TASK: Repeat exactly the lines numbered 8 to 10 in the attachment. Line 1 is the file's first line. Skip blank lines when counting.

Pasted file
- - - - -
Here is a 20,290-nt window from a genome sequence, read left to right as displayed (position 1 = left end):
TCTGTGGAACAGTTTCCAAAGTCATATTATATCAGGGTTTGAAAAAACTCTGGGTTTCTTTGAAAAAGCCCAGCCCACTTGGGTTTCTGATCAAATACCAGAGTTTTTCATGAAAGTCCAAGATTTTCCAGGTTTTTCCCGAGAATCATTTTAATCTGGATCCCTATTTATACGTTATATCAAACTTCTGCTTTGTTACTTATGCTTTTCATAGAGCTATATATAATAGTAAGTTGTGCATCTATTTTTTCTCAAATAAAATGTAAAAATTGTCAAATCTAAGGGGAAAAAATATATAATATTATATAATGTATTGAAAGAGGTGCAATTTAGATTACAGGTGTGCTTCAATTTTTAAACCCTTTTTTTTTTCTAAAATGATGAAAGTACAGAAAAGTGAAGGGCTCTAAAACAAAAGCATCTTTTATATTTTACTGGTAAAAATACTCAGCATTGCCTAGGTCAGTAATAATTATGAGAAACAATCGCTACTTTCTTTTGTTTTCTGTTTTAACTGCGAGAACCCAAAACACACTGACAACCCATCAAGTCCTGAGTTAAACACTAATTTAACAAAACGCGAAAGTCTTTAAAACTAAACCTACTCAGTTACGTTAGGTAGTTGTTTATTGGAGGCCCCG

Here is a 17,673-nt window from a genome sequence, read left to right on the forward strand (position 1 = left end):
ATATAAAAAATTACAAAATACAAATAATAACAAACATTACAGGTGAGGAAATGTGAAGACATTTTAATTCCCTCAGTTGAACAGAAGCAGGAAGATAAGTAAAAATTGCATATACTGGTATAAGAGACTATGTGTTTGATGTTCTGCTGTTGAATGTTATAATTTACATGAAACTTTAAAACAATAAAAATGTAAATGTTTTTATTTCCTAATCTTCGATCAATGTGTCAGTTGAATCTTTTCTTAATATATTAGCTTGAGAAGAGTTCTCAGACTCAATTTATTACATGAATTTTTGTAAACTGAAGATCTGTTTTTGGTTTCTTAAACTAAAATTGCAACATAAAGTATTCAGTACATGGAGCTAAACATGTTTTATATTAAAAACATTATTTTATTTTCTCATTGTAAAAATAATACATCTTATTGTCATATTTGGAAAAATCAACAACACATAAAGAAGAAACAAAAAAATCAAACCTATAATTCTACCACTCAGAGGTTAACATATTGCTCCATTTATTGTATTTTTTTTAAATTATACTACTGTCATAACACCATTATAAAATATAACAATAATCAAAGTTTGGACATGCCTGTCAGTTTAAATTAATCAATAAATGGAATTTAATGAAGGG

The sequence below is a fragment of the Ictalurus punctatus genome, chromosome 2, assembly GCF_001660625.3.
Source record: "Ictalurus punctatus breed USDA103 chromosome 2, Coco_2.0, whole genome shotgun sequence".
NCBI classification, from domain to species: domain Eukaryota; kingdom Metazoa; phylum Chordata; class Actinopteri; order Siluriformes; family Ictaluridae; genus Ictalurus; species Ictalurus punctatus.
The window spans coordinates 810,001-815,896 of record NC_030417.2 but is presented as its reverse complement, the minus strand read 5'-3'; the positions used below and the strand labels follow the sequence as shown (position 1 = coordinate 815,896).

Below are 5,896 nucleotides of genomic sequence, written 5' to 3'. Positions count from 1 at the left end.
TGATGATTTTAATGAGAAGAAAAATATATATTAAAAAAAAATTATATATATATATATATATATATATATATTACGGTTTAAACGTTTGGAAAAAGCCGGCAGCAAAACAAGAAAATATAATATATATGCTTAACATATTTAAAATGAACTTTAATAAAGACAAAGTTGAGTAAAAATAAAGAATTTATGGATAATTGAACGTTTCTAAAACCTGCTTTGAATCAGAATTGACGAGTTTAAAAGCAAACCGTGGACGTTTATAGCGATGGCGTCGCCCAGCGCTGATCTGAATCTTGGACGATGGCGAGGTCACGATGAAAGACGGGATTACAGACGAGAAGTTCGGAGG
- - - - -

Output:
The window spans coordinates 810,001-815,896 of record NC_030417.2 but is presented as its reverse complement, the minus strand read 5'-3'; the positions used below and the strand labels follow the sequence as shown (position 1 = coordinate 815,896).

Below are 5,896 nucleotides of genomic sequence, written 5' to 3'. Positions count from 1 at the left end.
TGATGATTTTAATGAGAAGAAAAATATATATTAAAAAAAAATTATATATATATATATATATATATATATATTACGGTTTAAACGTTTGGAAAAAGCCGGCAGCAAAACAAGAAAATATAATATATATGCTTAACATATTTAAAATGAACTTTAATAAAGACAAAGTTGAGTAAAAATAAAGAATTTATGGATAATTGAACGTTTCTAAAACCTGCTTTGAATCAGAATTGACGAGTTTAAAAGCAAACCGTGGACGTTTATAGCGATGGCGTCGCCCAGCGCTGATCTGAATCTTGGACGATGGCGAGGTCACGATGAAAGACGGGATTACAGACGAGAAGTTCGGAGG